The court confirmed that a safety instruction issued by an inspector is an administrative action, and as an administrative action must, in terms of PAJA, be exercised (i) lawfully; (ii) reasonably; and (ii) in a procedurally fair manner (paragraph 57).
The court emphasised the requirement of reasonableness and applied the principle of legal proportionality (paragraph 27 to 33). This principle holds that if an action is not proportional to what it seeks to achieve, then the action is unreasonable and subject to review under PAJA.
A court looks at three elements to determine if an action is proportional, and consequentially reasonable:
Accordingly, all safety instructions must be proportional and reasonable based on the objective facts. If not, then the affected company can approach a court for appropriate relief.
The court held that the safety infraction involving the explosives was an isolated incident that occurred on a single level of the mine employing a small fraction of the workforce. There was no objective fact that could be relied on by the inspector to infer that the entire level, and further the entire mine, was unsafe (paragraph 16 and 33).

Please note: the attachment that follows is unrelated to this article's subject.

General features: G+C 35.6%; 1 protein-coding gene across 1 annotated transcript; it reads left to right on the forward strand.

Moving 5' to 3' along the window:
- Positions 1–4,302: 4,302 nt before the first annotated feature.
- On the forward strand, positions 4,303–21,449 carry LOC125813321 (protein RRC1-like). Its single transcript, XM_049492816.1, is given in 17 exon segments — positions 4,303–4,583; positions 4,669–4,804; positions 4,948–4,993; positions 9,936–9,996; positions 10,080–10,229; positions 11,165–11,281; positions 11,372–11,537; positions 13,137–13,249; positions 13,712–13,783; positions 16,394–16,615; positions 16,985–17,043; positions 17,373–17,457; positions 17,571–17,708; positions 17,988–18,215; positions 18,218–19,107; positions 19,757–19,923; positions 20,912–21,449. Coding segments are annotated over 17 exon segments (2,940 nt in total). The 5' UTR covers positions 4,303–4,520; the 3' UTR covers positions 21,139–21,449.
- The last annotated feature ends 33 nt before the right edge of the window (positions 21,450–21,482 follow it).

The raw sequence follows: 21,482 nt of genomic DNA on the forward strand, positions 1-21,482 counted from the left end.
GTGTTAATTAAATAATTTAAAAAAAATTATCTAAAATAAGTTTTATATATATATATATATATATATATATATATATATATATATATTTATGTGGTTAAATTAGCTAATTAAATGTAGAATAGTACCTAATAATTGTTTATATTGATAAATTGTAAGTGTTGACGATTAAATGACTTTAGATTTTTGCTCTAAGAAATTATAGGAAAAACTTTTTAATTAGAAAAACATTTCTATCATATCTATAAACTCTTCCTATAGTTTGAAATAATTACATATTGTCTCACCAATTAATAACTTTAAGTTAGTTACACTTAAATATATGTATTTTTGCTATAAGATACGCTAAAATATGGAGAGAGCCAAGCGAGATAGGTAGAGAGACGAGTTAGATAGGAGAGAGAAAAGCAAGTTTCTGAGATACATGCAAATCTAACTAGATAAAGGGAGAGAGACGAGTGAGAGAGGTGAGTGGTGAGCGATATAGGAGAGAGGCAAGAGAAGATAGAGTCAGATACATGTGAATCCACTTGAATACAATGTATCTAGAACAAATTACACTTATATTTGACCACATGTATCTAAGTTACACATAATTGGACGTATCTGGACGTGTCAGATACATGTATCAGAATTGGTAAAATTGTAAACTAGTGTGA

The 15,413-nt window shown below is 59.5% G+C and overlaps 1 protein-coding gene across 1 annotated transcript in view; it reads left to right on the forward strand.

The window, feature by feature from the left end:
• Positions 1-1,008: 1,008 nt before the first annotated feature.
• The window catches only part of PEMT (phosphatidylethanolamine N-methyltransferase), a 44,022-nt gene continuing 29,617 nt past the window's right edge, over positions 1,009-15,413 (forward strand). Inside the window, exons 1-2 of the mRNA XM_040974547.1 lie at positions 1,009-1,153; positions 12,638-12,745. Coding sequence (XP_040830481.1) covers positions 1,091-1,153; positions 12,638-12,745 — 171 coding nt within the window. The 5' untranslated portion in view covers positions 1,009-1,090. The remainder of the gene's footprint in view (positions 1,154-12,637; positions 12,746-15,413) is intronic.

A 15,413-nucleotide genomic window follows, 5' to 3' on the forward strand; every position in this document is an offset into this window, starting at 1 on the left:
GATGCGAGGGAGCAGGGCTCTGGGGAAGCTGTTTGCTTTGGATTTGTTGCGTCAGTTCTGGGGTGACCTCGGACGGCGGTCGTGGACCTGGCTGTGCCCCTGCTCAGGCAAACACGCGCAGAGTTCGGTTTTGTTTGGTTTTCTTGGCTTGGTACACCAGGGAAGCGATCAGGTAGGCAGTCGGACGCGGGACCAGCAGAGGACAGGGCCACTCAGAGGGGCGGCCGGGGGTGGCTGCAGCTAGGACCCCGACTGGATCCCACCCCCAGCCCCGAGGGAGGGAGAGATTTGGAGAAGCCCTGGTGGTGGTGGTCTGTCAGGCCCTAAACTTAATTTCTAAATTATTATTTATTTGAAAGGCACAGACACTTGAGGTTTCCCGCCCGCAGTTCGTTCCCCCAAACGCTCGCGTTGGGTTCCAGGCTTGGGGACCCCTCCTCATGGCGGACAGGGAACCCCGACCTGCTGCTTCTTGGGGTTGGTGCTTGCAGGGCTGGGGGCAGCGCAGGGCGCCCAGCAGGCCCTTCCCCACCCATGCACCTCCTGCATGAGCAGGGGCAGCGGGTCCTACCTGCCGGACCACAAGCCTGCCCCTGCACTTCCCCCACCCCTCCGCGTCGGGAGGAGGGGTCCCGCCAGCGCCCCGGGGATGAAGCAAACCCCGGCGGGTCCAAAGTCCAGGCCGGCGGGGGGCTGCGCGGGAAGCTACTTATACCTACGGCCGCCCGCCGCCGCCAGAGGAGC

Applying the principle of legal proportionality, the court held that the safety instructions were not proportional to the issues that the inspector identified, and went further than was necessary to protect the health and safety of persons at the mine (paragraph 32 – 33).
The court accordingly suspended the safety instructions issued in terms of section 54, with the exception of level 44 where the infraction had occurred (paragraph 34).